Treating Mental Illness and Behavior Disorders in Children and Adults with Mental Retardation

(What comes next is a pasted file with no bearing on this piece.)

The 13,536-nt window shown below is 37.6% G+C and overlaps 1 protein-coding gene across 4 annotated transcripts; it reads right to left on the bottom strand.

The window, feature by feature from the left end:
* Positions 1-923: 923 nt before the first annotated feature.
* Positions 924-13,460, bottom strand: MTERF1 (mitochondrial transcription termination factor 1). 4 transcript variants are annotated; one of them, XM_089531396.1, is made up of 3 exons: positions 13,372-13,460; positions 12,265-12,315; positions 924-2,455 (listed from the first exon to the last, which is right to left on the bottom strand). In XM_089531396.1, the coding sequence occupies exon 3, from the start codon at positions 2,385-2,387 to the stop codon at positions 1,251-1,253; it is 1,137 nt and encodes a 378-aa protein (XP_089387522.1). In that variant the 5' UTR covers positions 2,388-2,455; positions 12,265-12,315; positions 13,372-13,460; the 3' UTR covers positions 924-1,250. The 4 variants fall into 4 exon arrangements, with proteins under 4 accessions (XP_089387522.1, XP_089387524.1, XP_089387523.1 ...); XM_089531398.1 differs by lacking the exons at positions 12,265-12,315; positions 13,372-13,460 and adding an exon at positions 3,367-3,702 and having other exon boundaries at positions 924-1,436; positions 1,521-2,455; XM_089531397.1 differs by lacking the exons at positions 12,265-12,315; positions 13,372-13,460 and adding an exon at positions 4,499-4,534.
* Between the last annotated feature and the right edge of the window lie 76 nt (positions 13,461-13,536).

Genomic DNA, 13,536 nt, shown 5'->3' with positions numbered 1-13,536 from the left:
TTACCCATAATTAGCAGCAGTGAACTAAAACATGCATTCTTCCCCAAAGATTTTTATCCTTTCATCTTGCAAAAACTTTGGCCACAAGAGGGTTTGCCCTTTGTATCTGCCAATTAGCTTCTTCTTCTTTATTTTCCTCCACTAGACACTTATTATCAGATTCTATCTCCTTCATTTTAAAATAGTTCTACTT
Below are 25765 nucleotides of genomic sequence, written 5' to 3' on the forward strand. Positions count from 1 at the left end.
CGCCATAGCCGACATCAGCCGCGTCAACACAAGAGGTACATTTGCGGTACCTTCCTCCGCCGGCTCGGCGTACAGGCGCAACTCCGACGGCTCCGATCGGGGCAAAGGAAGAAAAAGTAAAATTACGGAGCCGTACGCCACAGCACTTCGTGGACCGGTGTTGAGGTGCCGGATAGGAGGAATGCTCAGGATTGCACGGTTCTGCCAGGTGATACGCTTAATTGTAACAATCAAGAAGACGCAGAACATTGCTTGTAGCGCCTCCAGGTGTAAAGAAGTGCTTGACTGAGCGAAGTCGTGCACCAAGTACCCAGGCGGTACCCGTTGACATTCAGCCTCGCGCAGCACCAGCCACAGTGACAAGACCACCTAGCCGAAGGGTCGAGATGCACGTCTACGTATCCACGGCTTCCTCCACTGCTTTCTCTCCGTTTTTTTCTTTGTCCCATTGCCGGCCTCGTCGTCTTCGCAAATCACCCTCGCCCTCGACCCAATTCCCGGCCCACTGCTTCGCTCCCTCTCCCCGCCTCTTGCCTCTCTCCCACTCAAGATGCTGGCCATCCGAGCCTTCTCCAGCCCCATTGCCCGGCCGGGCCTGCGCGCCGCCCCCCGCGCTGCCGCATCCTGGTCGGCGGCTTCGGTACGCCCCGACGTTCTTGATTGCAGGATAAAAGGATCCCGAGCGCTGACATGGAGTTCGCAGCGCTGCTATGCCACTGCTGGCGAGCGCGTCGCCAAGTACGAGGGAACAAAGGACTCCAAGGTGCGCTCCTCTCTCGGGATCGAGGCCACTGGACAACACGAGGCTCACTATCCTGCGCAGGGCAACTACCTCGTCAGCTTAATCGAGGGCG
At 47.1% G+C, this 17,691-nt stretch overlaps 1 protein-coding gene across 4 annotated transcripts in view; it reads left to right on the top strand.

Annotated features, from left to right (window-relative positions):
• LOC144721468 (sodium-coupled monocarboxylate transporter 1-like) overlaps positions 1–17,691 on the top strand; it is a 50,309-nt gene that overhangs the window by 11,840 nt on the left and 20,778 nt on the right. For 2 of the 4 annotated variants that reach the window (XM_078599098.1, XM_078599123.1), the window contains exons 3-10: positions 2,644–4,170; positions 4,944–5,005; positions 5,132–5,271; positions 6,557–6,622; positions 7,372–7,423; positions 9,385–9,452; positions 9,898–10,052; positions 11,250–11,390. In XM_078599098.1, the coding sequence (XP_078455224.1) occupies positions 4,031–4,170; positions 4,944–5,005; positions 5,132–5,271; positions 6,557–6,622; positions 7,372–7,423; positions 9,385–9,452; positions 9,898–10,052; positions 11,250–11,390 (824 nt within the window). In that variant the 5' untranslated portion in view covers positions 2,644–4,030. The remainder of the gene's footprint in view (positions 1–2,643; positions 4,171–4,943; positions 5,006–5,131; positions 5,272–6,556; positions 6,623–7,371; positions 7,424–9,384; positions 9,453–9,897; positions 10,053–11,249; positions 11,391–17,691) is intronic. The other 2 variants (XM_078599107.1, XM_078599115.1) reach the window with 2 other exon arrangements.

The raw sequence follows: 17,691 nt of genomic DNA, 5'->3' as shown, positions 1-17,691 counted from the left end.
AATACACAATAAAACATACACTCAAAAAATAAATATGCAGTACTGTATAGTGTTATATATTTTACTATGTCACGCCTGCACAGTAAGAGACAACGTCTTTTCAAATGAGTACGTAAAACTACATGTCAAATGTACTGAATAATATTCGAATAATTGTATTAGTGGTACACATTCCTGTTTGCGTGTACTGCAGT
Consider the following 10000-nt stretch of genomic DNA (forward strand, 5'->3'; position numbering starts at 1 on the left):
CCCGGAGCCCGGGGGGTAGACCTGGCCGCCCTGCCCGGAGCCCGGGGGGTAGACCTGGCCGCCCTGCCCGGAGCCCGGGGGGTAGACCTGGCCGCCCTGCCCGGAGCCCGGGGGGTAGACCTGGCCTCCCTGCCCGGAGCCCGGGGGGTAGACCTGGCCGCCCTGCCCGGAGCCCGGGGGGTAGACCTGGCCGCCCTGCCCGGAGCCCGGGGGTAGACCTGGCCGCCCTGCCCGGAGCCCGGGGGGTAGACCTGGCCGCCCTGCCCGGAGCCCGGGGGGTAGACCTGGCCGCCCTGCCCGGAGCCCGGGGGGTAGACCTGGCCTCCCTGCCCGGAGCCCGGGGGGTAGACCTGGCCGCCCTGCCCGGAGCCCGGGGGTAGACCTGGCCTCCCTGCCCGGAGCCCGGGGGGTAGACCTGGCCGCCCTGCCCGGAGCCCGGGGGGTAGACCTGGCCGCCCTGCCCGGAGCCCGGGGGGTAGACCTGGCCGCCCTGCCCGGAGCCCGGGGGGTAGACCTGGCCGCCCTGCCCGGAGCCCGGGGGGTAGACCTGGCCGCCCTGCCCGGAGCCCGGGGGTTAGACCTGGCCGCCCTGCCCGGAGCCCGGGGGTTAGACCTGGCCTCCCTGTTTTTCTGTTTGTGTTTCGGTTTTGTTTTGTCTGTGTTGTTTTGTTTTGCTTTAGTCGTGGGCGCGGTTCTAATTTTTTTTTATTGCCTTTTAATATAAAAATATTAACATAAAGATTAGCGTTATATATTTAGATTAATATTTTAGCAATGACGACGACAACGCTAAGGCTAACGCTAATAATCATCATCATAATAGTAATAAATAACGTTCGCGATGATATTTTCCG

Since the 1970s, the development of normalization philosophy and the implementation of community care policies have highlighted the nature and treatment of psychiatric and behavior disorders in people with mental retardation and rekindled the interest of scientists, psychiatric practitioners, and service providers. With these changes has grown a substantial body of new research and information on the phenomenology, epidemiology, classification, and clinical features of mental illness and behavior disorders in mentally retarded persons. In response to this growing interest and awareness, the editors, together with internationally renowned contributors from the United States and Europe, have compiled the first comprehensive handbook of the current theory and practice of mental health treatment and care in mentally retarded children and adults. Both contemporary and in-depth, this multidisciplinary, multidimensional volume covers all available therapeutic methods, including psychopharmacotherapy, psychotherapy, behavior therapies, cognitive therapy, and the systems approach for all the main diagnostic disorders in people with mental retardation. Parts I and II present an overview of epidemiology and clinical presentation, including research trends, and therapeutic methods, including psychotherapy, psychopharmacology, behavioral therapies, cognitive and social learning treatments, and working with families and caregivers. Parts III and IV focus on psychotherapeutic interventions, such as rational emotive group treatment with dually diagnosed adults, pre-therapy for persons with mental retardation who are also psychotic, and systemic therapy, and how to apply these methods to the treatment of specific mental illnesses, such as schizophrenia, epilepsy, and mood and anxiety disorders. Parts V and VI discuss how to treat behavior disorders such as aggression/self-aggression (pharmacotherapy and strategic behavioral interventions) and self-injurious behaviors (multimodal contextual approach), including group therapy for sex offenders and a pedagogical approach to behavior problems, and which treatment methods, such as psychodynamically oriented psychotherapy and pharmacotherapy, are most effective with children, including developmental-dynamic relationship therapy with more severely mentally retarded children. Parts VII and VIII provide guidance on mental health services and staff training, including psychiatric treatment in community care and a model for inpatient services for mentally ill persons with mental retardation, and the editors final chapter, which draws together all the various therapeutic approaches described in previous chapters to provide a practical framework for an integrative approach. Filling a major gap in the literature, this indispensable resource for psychiatrists, psychologists, and educators working with mentally retarded persons is also intended for general practitioners, doctors, social workers, and therapists working in the same or related fields.